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For my dissertation, I have decided to create a program which involves multiple mini games such as a snake game, tic tac toe, maze game and a puzzle game.

Although, I liked programming, I struggled when I started developing my game project. For this reason, I decided to use Youtube and follow tutorials on how to do the games I wanted. I followed the tutorials line by line and made some adjustments to fit my requirements.

Afterwards, I then put a comment stating the codes aren't mine and online guidance was used to successfully make the function/code.

I must admit, the modifications I've made are very minimal. For example, changing the images, the music, the colour and the background. The reason is because the codes are well written and made sense, I couldn't think of any other way of writing it.

To be honest, Its very wrong of me to just copy the guides online line-by-line. However, the tutorials did help me understand how the codes/functions work and why they must be written like that.

I think I screwed up here. I talked to one of my dissertation's markers and she was pleased because of my honesty because others would just straight on claim the code is theirs.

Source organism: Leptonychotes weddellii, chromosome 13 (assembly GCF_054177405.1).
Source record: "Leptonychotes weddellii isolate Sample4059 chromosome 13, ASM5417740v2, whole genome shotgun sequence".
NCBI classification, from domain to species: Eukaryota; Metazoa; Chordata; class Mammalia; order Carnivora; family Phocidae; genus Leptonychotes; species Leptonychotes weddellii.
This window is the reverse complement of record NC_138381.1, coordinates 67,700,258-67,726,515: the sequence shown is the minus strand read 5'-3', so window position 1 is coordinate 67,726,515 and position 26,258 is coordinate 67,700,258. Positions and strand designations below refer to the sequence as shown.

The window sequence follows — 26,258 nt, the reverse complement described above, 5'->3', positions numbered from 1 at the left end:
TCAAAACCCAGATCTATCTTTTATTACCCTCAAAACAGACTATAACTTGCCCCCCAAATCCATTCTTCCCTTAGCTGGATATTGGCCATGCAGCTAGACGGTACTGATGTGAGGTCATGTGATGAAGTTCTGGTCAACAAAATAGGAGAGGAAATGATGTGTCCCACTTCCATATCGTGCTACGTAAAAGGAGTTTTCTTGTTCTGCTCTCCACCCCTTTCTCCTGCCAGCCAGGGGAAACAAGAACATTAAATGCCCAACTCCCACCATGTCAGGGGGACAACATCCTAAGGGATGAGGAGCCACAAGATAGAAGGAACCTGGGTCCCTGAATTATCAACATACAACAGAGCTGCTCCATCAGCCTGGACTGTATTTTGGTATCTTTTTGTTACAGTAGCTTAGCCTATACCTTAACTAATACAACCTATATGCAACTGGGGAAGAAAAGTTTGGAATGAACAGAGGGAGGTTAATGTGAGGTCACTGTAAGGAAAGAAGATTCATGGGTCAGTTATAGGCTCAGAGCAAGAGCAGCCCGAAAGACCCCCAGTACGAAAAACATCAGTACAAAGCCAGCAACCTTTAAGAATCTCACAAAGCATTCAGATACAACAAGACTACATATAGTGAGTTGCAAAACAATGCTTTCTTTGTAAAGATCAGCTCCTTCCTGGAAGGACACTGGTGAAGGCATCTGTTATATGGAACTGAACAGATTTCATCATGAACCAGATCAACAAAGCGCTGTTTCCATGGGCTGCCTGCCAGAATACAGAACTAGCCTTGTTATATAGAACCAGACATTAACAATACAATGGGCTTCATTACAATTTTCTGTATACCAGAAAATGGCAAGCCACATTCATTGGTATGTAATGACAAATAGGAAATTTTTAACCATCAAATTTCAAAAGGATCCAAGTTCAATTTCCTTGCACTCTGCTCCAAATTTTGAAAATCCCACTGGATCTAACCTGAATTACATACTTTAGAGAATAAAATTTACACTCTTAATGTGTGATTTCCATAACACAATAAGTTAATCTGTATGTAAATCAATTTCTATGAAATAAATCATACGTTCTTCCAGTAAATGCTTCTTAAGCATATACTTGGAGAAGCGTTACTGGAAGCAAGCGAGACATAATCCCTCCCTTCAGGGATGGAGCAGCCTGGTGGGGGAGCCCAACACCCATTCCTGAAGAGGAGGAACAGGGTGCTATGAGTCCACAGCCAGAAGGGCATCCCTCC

Later on we will have a chance to present our work in front of our markers. I am unsure how I can defend myself if they bring how I made the codes (which they will).

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If you make it clear to readers what your original contribution is and what you got from other sources (and name those sources), it's not plagiarism. Complete, accurate attribution is the key to avoiding plagiarism. (It's not clear from your description whether you did that - "I used guidance from these sources" is not enough to make it clear that you used their code with only minimal changes!)

Even if it's not plagiarism, it is still possible that you have not done enough original work to satisfy those grading your work. That's not a plagiarism issue, but a matter of what expectations are for this kind of work at your institution, and whether you have satisfied them.

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Instead of saying the materials you cite 'assisted' you or gave you 'guidance', it seems more accurate to say explicitly: "I adapted the software described in X by doing A, B and C." This will tell the reader exactly what you did do and for everything else, they can look at the referenced work.

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One test you can apply: Suppose someone read your dissertation, and subsequently found out all the details, including what exactly you copied, what you changed, and what you wrote from scratch.

Would they be surprised, or would the full details be exactly what they would have expected from how the material was presented in your dissertation? Your objective should be to give a reader of your dissertation an accurate impression.

There is a secondary problem you may have of insufficient original material, which could reduce your grade, but would not involve any academic misconduct.

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